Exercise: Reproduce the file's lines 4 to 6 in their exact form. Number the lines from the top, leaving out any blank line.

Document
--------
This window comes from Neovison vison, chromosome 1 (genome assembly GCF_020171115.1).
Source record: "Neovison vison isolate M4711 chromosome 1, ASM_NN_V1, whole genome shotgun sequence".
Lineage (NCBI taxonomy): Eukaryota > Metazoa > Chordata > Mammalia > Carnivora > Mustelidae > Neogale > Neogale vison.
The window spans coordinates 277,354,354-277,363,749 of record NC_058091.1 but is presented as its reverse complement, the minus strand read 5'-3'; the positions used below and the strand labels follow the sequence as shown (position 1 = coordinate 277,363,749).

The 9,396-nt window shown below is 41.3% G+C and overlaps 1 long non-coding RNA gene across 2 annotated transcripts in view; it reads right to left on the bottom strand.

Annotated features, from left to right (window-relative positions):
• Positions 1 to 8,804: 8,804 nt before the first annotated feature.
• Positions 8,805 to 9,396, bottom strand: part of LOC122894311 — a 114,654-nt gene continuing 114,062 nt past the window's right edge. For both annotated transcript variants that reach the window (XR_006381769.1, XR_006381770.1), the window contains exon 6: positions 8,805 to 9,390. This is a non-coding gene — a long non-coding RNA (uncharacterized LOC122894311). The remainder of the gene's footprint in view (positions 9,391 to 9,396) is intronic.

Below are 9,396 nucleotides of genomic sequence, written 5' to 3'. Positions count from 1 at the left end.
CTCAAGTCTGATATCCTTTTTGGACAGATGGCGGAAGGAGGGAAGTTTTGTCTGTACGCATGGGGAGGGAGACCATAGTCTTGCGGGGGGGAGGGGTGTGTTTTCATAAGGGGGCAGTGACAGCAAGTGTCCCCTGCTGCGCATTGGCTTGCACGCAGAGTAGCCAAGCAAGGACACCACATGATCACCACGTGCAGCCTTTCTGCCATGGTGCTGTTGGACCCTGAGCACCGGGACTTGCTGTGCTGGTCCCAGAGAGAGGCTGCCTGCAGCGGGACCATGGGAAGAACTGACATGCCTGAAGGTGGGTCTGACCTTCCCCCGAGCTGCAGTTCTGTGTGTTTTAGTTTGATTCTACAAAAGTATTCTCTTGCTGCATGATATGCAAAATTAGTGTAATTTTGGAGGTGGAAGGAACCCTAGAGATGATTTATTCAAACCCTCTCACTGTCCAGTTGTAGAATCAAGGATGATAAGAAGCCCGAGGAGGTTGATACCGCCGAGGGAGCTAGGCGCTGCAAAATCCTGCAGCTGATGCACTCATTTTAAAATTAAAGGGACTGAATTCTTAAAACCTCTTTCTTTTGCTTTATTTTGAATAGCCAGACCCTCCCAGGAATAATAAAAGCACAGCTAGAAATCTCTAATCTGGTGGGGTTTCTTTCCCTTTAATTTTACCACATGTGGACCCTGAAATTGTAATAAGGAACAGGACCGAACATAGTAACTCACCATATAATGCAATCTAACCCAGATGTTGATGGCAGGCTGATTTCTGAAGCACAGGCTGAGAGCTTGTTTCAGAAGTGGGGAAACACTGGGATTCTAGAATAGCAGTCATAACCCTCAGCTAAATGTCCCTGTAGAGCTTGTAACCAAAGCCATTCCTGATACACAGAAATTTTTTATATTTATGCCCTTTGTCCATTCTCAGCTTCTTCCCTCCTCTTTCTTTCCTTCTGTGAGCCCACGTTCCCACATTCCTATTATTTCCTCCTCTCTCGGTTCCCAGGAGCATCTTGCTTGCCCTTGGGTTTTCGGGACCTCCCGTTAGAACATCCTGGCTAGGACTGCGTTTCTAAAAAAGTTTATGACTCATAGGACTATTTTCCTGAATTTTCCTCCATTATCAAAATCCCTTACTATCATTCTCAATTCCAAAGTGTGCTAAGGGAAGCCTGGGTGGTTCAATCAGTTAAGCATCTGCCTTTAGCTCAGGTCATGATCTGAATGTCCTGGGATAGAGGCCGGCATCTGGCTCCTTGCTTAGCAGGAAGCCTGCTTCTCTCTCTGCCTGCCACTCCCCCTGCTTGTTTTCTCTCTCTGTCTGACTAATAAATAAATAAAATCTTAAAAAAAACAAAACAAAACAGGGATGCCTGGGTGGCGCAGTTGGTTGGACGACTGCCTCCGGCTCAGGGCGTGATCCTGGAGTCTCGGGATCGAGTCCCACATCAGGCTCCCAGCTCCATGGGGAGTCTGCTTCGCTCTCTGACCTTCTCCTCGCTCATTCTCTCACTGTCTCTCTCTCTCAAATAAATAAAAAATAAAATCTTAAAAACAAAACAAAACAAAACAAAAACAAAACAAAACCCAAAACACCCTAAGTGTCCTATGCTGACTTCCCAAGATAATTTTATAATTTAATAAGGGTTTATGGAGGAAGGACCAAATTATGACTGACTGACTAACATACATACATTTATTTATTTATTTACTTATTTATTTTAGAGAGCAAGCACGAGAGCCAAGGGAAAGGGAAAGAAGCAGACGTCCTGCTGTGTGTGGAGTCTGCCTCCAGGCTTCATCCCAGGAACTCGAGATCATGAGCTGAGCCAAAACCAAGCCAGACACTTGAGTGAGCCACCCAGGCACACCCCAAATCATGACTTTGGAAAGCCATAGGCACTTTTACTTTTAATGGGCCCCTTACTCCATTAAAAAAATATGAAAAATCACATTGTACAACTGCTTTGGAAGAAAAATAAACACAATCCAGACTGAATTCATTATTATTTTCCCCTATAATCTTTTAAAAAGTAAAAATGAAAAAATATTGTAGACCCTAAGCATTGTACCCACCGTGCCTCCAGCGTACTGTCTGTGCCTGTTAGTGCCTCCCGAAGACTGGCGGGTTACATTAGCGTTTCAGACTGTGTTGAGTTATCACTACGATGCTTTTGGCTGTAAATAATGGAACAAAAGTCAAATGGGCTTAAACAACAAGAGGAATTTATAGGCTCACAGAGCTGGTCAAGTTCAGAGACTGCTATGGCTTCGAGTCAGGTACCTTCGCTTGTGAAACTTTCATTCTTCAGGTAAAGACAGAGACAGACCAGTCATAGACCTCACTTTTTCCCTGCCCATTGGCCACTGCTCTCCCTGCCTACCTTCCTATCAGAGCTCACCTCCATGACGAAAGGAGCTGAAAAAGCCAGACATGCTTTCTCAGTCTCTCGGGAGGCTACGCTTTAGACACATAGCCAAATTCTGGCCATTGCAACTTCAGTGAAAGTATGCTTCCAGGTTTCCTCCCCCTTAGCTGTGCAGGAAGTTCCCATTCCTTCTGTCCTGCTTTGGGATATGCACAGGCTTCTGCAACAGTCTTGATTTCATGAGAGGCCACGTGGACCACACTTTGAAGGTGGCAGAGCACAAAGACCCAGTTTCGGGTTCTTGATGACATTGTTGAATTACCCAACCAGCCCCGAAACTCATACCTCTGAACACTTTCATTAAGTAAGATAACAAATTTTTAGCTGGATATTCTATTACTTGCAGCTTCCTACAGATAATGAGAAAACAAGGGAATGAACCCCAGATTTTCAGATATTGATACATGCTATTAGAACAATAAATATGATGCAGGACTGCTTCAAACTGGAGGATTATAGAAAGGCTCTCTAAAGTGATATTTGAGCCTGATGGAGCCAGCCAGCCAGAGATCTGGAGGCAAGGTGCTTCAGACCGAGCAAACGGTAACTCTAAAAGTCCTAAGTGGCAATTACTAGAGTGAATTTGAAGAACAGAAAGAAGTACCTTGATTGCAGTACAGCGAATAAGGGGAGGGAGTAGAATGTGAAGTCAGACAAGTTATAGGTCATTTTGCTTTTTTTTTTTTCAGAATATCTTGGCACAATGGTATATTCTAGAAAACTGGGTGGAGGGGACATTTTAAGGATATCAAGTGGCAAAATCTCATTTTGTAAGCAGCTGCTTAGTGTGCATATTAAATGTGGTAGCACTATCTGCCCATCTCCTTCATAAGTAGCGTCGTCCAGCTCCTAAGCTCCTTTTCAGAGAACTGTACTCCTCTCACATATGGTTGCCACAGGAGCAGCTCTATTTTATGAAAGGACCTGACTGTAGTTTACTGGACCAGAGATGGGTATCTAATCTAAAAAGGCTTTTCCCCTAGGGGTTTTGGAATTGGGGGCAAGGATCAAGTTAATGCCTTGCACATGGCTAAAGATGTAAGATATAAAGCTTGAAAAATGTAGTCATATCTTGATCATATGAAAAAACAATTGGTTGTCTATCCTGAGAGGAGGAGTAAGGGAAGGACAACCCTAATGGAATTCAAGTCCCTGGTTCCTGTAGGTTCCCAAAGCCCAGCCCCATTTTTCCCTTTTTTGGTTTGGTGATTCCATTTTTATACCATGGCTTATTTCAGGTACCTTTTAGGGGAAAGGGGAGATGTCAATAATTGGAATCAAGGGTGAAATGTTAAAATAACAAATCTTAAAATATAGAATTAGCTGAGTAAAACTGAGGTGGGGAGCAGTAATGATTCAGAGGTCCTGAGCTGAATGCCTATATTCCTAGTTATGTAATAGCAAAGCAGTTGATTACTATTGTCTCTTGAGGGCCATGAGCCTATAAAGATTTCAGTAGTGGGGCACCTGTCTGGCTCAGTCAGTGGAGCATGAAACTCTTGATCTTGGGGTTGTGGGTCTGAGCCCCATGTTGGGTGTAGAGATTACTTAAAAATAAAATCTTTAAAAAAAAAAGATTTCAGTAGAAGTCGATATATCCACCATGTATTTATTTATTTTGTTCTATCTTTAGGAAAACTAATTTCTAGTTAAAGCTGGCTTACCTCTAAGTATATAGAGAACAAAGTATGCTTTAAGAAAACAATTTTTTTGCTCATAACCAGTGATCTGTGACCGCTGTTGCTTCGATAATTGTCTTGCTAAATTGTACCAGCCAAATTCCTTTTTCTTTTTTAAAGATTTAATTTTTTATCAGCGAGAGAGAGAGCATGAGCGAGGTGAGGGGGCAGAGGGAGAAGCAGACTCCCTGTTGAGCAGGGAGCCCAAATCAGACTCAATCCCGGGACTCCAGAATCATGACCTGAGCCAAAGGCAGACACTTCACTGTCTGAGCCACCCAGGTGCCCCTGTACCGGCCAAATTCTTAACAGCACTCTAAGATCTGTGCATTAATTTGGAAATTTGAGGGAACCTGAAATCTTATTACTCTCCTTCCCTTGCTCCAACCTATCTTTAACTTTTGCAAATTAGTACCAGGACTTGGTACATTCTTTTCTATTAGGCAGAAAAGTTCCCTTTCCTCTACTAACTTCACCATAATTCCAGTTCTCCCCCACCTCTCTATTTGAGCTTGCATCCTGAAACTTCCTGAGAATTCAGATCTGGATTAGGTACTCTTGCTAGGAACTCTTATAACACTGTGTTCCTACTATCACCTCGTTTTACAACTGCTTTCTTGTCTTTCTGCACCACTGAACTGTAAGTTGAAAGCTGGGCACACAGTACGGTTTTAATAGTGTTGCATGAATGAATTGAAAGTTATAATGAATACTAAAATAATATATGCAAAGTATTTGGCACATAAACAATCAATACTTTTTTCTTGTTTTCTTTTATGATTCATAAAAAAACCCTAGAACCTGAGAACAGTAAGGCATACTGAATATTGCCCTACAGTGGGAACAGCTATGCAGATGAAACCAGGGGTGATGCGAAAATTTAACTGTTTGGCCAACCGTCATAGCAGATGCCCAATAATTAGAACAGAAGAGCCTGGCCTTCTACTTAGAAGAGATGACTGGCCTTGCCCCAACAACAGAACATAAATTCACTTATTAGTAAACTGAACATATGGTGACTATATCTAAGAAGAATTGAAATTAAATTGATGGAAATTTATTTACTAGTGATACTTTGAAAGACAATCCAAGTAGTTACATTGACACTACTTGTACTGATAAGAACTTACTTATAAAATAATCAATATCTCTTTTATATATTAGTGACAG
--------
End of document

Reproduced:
The window spans coordinates 277,354,354-277,363,749 of record NC_058091.1 but is presented as its reverse complement, the minus strand read 5'-3'; the positions used below and the strand labels follow the sequence as shown (position 1 = coordinate 277,363,749).

The 9,396-nt window shown below is 41.3% G+C and overlaps 1 long non-coding RNA gene across 2 annotated transcripts in view; it reads right to left on the bottom strand.

Annotated features, from left to right (window-relative positions):